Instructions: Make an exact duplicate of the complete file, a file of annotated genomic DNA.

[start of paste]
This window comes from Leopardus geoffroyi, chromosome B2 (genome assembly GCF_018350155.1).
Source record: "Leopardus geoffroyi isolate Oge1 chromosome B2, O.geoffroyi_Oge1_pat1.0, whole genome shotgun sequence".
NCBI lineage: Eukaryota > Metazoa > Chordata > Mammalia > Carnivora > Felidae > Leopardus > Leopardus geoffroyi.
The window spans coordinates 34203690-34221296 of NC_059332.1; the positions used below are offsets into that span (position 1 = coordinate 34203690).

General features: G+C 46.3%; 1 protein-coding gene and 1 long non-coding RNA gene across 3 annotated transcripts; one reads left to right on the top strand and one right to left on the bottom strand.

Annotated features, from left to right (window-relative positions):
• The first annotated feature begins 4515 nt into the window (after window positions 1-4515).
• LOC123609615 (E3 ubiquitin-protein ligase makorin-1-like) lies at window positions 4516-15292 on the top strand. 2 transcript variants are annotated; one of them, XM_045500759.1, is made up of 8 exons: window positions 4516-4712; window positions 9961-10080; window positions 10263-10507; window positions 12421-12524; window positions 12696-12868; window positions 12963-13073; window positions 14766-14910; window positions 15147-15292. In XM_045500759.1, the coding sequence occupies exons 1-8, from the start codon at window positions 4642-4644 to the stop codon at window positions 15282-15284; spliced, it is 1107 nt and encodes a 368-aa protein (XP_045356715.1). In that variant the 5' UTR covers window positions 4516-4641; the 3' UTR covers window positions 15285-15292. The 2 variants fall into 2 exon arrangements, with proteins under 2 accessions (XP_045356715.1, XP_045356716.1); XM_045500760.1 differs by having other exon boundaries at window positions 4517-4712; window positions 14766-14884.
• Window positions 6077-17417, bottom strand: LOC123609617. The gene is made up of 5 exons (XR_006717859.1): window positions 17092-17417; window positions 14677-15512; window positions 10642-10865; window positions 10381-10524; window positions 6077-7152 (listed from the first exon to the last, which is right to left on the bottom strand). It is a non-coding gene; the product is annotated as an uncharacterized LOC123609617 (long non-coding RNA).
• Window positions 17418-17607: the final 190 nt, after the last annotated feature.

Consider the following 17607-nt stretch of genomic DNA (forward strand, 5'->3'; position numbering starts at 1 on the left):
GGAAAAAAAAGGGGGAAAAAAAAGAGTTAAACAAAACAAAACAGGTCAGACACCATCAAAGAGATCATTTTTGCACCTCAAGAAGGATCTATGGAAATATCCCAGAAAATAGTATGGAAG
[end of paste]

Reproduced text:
This window comes from Leopardus geoffroyi, chromosome B2 (genome assembly GCF_018350155.1).
Source record: "Leopardus geoffroyi isolate Oge1 chromosome B2, O.geoffroyi_Oge1_pat1.0, whole genome shotgun sequence".
NCBI lineage: Eukaryota > Metazoa > Chordata > Mammalia > Carnivora > Felidae > Leopardus > Leopardus geoffroyi.
The window spans coordinates 34203690-34221296 of NC_059332.1; the positions used below are offsets into that span (position 1 = coordinate 34203690).

General features: G+C 46.3%; 1 protein-coding gene and 1 long non-coding RNA gene across 3 annotated transcripts; one reads left to right on the top strand and one right to left on the bottom strand.

Annotated features, from left to right (window-relative positions):
• The first annotated feature begins 4515 nt into the window (after window positions 1-4515).
• LOC123609615 (E3 ubiquitin-protein ligase makorin-1-like) lies at window positions 4516-15292 on the top strand. 2 transcript variants are annotated; one of them, XM_045500759.1, is made up of 8 exons: window positions 4516-4712; window positions 9961-10080; window positions 10263-10507; window positions 12421-12524; window positions 12696-12868; window positions 12963-13073; window positions 14766-14910; window positions 15147-15292. In XM_045500759.1, the coding sequence occupies exons 1-8, from the start codon at window positions 4642-4644 to the stop codon at window positions 15282-15284; spliced, it is 1107 nt and encodes a 368-aa protein (XP_045356715.1). In that variant the 5' UTR covers window positions 4516-4641; the 3' UTR covers window positions 15285-15292. The 2 variants fall into 2 exon arrangements, with proteins under 2 accessions (XP_045356715.1, XP_045356716.1); XM_045500760.1 differs by having other exon boundaries at window positions 4517-4712; window positions 14766-14884.
• Window positions 6077-17417, bottom strand: LOC123609617. The gene is made up of 5 exons (XR_006717859.1): window positions 17092-17417; window positions 14677-15512; window positions 10642-10865; window positions 10381-10524; window positions 6077-7152 (listed from the first exon to the last, which is right to left on the bottom strand). It is a non-coding gene; the product is annotated as an uncharacterized LOC123609617 (long non-coding RNA).
• Window positions 17418-17607: the final 190 nt, after the last annotated feature.

Consider the following 17607-nt stretch of genomic DNA (forward strand, 5'->3'; position numbering starts at 1 on the left):
GGAAAAAAAAGGGGGAAAAAAAAGAGTTAAACAAAACAAAACAGGTCAGACACCATCAAAGAGATCATTTTTGCACCTCAAGAAGGATCTATGGAAATATCCCAGAAAATAGTATGGAAG